This was supposed to be a period of joyous reflection. A time for cherishing Scotland's long-awaited end to their self-inflicted exile from a major championships. Or, alternatively, it was to be the moment another bout of navel gazing began as Scotland's failure to beat a combination of Israel, Serbia or Norway denied them the chance to take up occupancy as a proper host nation for EURO 2020. As it is, with the competition postponed until next summer and the play-offs shunted back to June at the earliest, we will just have to wait for the next instalment in that particular saga.

Before then, a decision will have to be taken on whether the SPFL season is played to a conclusion, and the bones will have to picked out of the promotion and relegation issues. There may even be reconstruction on the table. If rebirth is in the air and this truly is a watershed moment, it is perhaps worth looking at the way in which club interests trump those of the Scotland national team.

It touches on an idea advanced by the former Jacksonville Jaguars executive Steve Livingstone, who told me recently that a more joined-up approach to marketing, as happens with sports franchises in the States, could really help Scottish football clubs. His argument, stated simply, was that if only clubs were prepared to be more altruistic with their knowledge, by sharing best practice among each other, the entire product would prosper.

“Unfortunately if they can't see that bigger picture, they're kind of doomed to the old theory of doing the same thing but expecting different results,” he concluded.

If that can apply to marketing surely it can also be of value to Scottish football in the round? If, on the whole, society is capable of unity in the face of real adversity then surely when it applies to more trivial matters differences can be set aside?

Fans from across Scotland came together at the weekend to unite in grief at the death of young Celtic fan Aaron Higgs. Clubs have been engaged in providing relief during the crisis with Celtic and Rangers both offering up their grounds to the NHS. Away from football, we had the clap for frontline health workers on Thursday evening when, for a brief moment in these uneasy, anxious times, the spirit of togetherness could be heard clearly across Scotland. Yet, for others, nothing seems to have changed.

Late last week, a former Celtic coach suggested I might be interested in watching the videos appearing on social media of elite youngsters from his old club, Aberdeen and Rangers showing off their skills during the shutdown. I contacted the clubs in turn asking for the chance to speak to someone from their respective youth academies. Celtic were the first to respond, followed by Rangers and then Aberdeen. The latter two clubs took it a step further and set up interviews with head of academy Craig Mulholland and head of academy training Gavin Levey. Furnished with a combined 5000 words from each, the decision was taken to split the features into two similar-but-different stories.

The publication of the first interview on the Rangers youngsters was met with a predictable hail of criticism. 'It's a puff piece to sell season tickets,' wrote one reader. 'A convenient feel-good story to mask the impending financial doom of Rangers,' scolded another.

The piece was written because it merited attention as an example of how clubs are adapting to an unprecedented set of circumstances. In conversation with both Mulholland and Levey, it also raised my own awareness of just how much collaboration exists between clubs in Scotland at youth level.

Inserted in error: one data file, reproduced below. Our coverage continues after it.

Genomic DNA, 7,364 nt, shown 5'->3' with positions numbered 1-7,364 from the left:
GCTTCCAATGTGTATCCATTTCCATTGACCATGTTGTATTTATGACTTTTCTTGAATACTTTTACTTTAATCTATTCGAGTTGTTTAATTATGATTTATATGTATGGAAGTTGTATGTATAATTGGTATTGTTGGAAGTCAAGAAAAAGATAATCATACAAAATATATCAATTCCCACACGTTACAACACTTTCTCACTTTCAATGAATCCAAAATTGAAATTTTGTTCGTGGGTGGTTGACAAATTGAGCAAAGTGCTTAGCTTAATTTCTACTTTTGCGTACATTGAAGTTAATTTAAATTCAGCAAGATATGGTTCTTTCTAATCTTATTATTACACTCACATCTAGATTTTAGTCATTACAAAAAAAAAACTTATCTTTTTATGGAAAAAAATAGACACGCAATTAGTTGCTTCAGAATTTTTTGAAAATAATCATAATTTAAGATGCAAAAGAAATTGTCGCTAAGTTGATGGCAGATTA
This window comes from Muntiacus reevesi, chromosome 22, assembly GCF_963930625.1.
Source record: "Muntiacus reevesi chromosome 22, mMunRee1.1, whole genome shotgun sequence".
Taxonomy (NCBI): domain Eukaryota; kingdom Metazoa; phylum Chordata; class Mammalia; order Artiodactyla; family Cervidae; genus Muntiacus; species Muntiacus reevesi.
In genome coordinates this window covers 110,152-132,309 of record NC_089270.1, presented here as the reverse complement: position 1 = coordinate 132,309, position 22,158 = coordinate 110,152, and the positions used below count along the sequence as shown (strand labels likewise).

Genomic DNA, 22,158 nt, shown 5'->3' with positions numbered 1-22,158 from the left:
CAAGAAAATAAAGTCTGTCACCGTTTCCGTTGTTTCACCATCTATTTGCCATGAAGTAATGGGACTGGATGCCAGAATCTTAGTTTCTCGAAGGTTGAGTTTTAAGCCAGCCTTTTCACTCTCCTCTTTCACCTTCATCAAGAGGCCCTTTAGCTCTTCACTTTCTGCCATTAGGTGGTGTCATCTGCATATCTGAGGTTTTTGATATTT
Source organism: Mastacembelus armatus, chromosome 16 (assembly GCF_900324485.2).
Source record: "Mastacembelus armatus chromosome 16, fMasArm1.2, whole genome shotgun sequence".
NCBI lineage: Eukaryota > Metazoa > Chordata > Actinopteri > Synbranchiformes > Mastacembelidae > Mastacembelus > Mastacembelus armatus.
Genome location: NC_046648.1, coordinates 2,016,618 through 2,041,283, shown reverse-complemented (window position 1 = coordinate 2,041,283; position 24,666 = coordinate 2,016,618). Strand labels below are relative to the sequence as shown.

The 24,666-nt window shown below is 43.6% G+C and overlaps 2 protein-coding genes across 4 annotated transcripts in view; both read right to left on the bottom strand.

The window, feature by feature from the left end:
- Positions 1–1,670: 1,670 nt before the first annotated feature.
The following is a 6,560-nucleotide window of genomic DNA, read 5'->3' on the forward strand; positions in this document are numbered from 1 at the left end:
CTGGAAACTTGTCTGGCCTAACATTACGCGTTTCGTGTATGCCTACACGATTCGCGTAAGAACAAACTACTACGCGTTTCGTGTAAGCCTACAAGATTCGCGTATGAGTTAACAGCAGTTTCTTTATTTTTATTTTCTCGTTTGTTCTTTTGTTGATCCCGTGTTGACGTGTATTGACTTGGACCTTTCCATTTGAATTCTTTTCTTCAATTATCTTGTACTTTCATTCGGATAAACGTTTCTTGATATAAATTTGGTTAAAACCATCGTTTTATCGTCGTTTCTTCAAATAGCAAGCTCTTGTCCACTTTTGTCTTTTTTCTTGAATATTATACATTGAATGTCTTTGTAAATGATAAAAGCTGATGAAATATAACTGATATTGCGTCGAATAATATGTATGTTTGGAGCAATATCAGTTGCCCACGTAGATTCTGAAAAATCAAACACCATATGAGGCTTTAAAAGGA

Both men talked about the success of the Scottish Football Association's Pride Labs, an innovation introduced two years ago by Malky Mackay, the SFA performance director, and Scot Gemmill, the Under-21 manager. The Pride Labs meet quarterly bringing together the 19 heads of youth academies, heads of childrens' academies, heads of goalkeeping academies and sports science teams. It is an open forum free from the politics of club rivalry and the pressures of the week-to-week demands to get results. It's also a place where coaches hear presentations from a raft of guest speakers who, in recent times, have included Nick Cox, the head of Manchester United's academy, Henrik Larsson, Sean Dyche and Eric Black. One coach told me they have been “wonderful”.

More importantly, though, the Pride Labs have sought to implement more collegiate working between those youth coaches. The former Celtic coach highlighting the work of Rangers and Aberdeen kids is surely testament to their success thus far.

As Mulholland pointed out: “It used to be these forums were really guarded in terms of what people would share with each other but I think there has been a realisation that Scotland hasn't been great at talent development for many years hence the reason we haven't qualified for European Championships or World Cups and I think there is a much more open dialogue that goes on between the clubs.

"Don't get me wrong, there is still a competitive edge, we are all competing for the same players – we want the best players in our system. That still exists.”

The key takeaway here is that almost all clubs have invested in the Pride Labs because as Levey points out, sometimes the greater good is more important. The evidence from Scotland underage teams is promising, particularly the Under-19s who have lost just once in 12 games and beat Germany to top their European Championship qualification group while the 16s shared the Victory Shield with Wales. These are the Scotland players of tomorrow and the Pride Labs are helping to shape them, as Levey says: “We can't carry on as a nation doing what we are doing because we are just going to get what we always got, aren't we?”

He's talking about youth football, of course. It could just as easily be a general critique of the rest of the game in Scotland, though.